Editorial—No Interest in Shoulds

No getting around it, this is definitely a late issue this week.  For that, I apologize.  This week has been a mess for various reasons.  But I wasn’t too worried early on because I knew I could pull it together and get everything sorted out on Friday.  Except on Friday our little dog, the one we had to put down, came home in her very appropriate, very tasteful and sympathetic new packaging.

And it broke me.

I’m a “grown-ass man” as they say, and this kind of thing shouldn’t happen right?  It was only a pet, after all.  Sure, maybe a manly tear or two and a maudlin evening, drink in hand, but that’s about the extent of the effects, right?  That’s all it should be?

Instead, I’ve been wildly unfocussed and unproductive.  Have you had that experience where you’re reading your textbook, you finish a couple of paragraphs, or pages, or chapters, and then suddenly realize you have absolutely no idea what you just read?  Not just confused about the meaning, but simply no concept of what those words that you just spent the last several minutes of your life concentrating on even said. That’s been my life with practically everything for the last 32 hours or so.

So, reality, as it turns out, has no interest in what “should” be.

Case in point, the Alberta government recently announced some additional funding for low-income students.  A total of fifteen million dollars will be made available over the next three years, with bursaries of $5,000 available for 1,000 students each year.   Supposed student advocacy groups in Alberta, such as the Council of Alberta University Students and the Alberta Students’ Executive Council have been quick to line up and kiss the proffered ring at being given less than 15% of the funds taken away from post-secondary education in 2021 alone, to be doled out over the next three years.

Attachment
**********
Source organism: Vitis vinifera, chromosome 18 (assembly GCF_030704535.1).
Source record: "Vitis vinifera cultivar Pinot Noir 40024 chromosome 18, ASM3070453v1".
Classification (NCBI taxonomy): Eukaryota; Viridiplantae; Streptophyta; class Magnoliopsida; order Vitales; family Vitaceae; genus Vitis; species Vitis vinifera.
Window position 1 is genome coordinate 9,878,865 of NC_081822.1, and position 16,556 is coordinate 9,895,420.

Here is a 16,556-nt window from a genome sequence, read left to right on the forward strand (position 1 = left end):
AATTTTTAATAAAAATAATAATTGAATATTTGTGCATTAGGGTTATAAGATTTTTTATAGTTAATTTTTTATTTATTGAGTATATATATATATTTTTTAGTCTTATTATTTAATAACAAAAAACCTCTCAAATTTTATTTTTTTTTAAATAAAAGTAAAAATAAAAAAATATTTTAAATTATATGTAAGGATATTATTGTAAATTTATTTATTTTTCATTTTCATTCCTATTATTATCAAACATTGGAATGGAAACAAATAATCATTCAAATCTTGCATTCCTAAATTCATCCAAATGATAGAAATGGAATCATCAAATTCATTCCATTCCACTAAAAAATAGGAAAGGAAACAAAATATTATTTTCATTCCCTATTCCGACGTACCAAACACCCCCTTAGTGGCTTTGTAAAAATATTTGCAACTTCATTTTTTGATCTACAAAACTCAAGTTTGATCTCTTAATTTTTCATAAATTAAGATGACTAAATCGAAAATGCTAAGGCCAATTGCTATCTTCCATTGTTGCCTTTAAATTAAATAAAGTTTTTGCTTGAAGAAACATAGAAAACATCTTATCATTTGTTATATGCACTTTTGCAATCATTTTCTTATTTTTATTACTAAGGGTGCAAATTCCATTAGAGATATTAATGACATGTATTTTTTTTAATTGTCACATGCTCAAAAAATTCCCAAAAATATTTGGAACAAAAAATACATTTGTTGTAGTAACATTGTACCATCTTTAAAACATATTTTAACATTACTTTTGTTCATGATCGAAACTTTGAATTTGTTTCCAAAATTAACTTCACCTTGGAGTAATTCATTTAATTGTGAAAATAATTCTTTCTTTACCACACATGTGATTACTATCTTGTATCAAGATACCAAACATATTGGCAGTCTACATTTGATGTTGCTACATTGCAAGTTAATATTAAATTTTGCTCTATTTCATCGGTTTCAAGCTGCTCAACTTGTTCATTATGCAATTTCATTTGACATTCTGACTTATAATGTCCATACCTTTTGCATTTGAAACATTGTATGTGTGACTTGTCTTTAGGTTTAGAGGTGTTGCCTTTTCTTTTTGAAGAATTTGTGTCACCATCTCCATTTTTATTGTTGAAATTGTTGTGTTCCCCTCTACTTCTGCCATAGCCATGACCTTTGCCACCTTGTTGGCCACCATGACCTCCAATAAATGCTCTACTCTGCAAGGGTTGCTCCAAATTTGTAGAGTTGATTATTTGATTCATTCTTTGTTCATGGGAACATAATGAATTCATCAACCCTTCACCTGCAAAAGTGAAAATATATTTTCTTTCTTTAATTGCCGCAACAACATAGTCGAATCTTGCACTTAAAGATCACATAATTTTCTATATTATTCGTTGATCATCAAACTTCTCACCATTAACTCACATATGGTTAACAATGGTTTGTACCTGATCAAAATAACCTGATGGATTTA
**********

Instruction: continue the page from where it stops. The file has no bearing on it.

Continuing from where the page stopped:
Alberta currently has over 200,000 post-secondary students.  Less than half a percent of them will receive any of this “New Beginnings” funding.  And that half percent will be drawn from only those that are in programs that the government has determined are “high-demand” areas, or in other words, areas that are likely not to be in high demand in three years time as companies will have already moved to fill their gaps, one way or another.

This is the problem with the government attempting to pick winners and losers, especially in education where there’s almost always a multi-year delay before funding turns out a graduate.

Of course, I suppose we should certainly be grateful that, given the almost nine billion additional dollars Alberta is receiving in oil royalties this year, a price set largely in the blood of people in the Ukraine, that the AB government has seen fit to provide less than three percent of that in total additional funding to the post-secondary system after having cut it by over 30% over the first years of their term.

I just wish the student groups weren’t so quick to praise getting  funding that “should” have been there in the first place.  But as I said, reality has no interest in “should”s.

Enjoy the read!